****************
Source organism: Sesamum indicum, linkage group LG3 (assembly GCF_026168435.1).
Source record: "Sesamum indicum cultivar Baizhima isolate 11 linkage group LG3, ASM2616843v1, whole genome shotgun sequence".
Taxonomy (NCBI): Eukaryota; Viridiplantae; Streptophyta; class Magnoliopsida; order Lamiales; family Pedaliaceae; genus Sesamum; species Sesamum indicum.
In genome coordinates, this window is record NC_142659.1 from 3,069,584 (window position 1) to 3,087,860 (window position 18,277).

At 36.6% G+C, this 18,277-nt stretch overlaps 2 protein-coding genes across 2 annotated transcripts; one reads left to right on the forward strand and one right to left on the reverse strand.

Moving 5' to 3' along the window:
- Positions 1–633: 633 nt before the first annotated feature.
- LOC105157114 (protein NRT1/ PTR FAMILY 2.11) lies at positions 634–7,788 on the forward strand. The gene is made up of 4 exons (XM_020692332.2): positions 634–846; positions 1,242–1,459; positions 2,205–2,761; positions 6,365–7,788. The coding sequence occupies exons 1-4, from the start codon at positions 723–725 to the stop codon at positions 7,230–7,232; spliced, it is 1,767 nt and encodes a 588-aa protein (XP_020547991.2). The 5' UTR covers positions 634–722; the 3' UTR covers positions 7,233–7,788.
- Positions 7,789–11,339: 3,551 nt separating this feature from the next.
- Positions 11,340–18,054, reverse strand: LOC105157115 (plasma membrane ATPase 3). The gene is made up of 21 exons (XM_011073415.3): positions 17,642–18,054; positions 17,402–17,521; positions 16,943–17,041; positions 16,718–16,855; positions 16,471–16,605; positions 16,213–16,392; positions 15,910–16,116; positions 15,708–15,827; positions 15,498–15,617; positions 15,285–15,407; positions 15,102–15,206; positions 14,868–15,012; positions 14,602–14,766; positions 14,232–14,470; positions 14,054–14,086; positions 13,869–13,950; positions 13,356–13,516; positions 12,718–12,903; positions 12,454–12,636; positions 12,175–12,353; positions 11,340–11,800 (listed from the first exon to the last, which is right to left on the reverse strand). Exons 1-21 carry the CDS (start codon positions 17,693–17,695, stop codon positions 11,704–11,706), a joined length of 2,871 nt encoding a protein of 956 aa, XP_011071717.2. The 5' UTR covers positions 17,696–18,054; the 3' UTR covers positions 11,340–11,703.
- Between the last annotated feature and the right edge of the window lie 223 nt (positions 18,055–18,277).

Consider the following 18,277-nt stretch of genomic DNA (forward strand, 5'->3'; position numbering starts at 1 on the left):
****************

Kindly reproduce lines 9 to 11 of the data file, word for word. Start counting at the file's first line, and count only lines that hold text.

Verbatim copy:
- Positions 7,789–11,339: 3,551 nt separating this feature from the next.
- Positions 11,340–18,054, reverse strand: LOC105157115 (plasma membrane ATPase 3). The gene is made up of 21 exons (XM_011073415.3): positions 17,642–18,054; positions 17,402–17,521; positions 16,943–17,041; positions 16,718–16,855; positions 16,471–16,605; positions 16,213–16,392; positions 15,910–16,116; positions 15,708–15,827; positions 15,498–15,617; positions 15,285–15,407; positions 15,102–15,206; positions 14,868–15,012; positions 14,602–14,766; positions 14,232–14,470; positions 14,054–14,086; positions 13,869–13,950; positions 13,356–13,516; positions 12,718–12,903; positions 12,454–12,636; positions 12,175–12,353; positions 11,340–11,800 (listed from the first exon to the last, which is right to left on the reverse strand). Exons 1-21 carry the CDS (start codon positions 17,693–17,695, stop codon positions 11,704–11,706), a joined length of 2,871 nt encoding a protein of 956 aa, XP_011071717.2. The 5' UTR covers positions 17,696–18,054; the 3' UTR covers positions 11,340–11,703.
- Between the last annotated feature and the right edge of the window lie 223 nt (positions 18,055–18,277).